Vitamin B6 is one of the many B vitamins and one of the best studied B vitamins. Vitamin B6 was discovered in the 1930ies and is a water-soluble vitamin that exists in many different forms, including pyridoxal, pyridoxine, pyridoxine phosphate, pyridoxamine, pyridoxal phosphate, and pyridoxamine phosphate. The active form of vitamin B6 is pyridoxal phosphate.
Vitamin B6 plays a major role in hundreds of enzymatic reactions in the body, including the synthesis of amino acids, nucleic acids (DNA/RNA), phospholipids (which are part of cell membranes), histamine, certain neurotransmitters (such as serotonin, norepinephrin, GABA), heme (the center part of hemoglobin) and the processing of carbohydrates.
Vitamin B6 is believed to have a major impact on the skin as when vitamin B6 levels are insufficient, inflammation of the skin can develop, in particular seborrheic dermatitis. Vitamin B6 used to be called anti-dermatitis factor and is also one of the main ingredients in topical treatments for seborrheic dermatitis.
Vitamin B6 deficiency
Since vitamin B6 is involved in the production of the “building blocks” for every tissue in the body, tissues that regenerate frequently such as blood and skin, are affected most when vitamin B6 is deficient. Symptoms of a vitamin B6 deficiency include anemia, fatigue and skin conditions such as eczema and (seborrheic) dermatitis.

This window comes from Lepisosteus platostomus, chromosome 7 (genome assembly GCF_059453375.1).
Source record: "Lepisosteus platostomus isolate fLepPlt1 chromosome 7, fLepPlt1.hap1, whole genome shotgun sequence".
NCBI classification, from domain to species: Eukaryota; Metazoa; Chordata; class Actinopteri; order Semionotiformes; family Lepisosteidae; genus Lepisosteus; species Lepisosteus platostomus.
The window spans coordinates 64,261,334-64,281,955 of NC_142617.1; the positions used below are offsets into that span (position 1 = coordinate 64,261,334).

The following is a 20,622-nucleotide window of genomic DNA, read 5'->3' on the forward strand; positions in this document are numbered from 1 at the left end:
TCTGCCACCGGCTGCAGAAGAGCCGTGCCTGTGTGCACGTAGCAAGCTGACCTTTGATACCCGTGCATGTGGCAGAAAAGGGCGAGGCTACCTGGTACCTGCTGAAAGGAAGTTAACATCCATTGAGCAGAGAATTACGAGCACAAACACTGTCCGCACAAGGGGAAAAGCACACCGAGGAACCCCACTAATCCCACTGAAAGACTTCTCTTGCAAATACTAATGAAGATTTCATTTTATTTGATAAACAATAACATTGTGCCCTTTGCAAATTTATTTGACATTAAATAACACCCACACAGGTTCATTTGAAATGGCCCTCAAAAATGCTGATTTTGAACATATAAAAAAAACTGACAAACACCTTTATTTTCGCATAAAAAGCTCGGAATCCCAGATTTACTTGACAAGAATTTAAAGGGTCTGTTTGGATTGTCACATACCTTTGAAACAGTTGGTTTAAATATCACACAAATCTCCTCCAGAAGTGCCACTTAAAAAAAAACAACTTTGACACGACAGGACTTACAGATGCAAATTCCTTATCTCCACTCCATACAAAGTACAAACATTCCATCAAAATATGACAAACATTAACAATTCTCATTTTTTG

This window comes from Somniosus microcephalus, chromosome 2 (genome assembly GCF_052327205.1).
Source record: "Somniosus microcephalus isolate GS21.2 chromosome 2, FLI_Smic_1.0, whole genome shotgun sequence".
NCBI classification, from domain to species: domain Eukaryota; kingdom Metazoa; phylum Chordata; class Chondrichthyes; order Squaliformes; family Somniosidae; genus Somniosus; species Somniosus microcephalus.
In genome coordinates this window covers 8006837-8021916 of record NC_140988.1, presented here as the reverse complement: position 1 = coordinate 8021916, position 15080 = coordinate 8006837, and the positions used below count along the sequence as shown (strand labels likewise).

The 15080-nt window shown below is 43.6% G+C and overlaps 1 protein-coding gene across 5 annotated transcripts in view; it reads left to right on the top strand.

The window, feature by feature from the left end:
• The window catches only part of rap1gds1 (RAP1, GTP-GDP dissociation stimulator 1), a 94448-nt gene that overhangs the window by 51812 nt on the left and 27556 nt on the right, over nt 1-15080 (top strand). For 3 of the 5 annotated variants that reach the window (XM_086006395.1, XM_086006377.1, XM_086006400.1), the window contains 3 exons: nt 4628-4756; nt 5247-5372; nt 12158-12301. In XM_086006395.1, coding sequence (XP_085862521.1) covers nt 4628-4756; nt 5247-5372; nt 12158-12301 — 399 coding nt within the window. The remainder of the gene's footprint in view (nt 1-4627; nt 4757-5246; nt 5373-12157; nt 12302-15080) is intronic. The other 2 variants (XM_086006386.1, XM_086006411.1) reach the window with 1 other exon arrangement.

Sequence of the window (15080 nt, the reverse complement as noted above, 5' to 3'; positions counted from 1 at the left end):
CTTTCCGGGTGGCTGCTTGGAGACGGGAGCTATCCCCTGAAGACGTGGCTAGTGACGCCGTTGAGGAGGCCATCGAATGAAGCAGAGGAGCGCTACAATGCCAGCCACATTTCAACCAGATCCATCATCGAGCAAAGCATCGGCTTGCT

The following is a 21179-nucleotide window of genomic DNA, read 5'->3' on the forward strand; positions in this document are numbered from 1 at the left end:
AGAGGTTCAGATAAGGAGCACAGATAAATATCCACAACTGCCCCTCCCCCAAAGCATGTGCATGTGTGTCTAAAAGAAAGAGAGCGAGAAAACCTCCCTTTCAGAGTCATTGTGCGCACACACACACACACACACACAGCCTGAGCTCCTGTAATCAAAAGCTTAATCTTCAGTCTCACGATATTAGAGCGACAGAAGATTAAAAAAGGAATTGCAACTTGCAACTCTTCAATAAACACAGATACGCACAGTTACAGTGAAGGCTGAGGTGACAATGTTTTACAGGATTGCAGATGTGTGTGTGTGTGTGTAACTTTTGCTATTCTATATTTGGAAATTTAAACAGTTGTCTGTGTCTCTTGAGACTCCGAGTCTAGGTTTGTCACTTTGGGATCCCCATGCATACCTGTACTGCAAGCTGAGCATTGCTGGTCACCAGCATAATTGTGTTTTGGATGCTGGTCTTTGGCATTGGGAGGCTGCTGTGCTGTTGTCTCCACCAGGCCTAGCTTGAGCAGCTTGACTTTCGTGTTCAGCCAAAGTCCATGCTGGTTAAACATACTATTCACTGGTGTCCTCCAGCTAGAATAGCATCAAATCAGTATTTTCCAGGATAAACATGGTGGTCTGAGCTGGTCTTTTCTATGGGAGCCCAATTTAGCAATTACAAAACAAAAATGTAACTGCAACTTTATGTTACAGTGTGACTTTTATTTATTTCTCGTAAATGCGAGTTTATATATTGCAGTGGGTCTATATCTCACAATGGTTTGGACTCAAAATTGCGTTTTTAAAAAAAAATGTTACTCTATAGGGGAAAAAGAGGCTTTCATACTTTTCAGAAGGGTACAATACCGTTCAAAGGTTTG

Vitamin B6 is absorbed from our food in the intestines via passive diffusion. The absorption of B6 vitamins pyridoxal phosphate and pyridoxamine phosphate involves the dephosphorylation catalyzed by intestinal alkaline phosphatase, which is a a membrane-bound enzyme.
Vitamin B6 deficiencies are relatively rare, but people with inflammatory bowel conditions (such as Crohn’s disease and celiac disease), people who drink large quantities of alcohol and people taking certain drugs (corticosteroids, anticonvulsants) are at risk for developing a vitamin B6 deficiency.
Because vitamin B6 plays a major role in the healthy functioning of our nervous system and skin, a severe deficiency of B6 can result in seizures, convulsions and inflammatory skin conditions.
Vitamin B6 is also important for the synthesis of vitamin B3 and for the absorption of vitamin B12. Foods that contain high amounts of vitamin B6 are meats, fish (tuna) and vegetables such as spinach, broccolli, Brussels sprouts, cauliflower and more.
Cooked and processed food however, have lost most of the active vitamin B6 and for that reason, supplementation with vitamin B6 may be beneficial to your health if you suspect a B6 deficiency. In addition, several studies have reported that vitamin B6 supplementation can be helpful for managing symptoms of autism.
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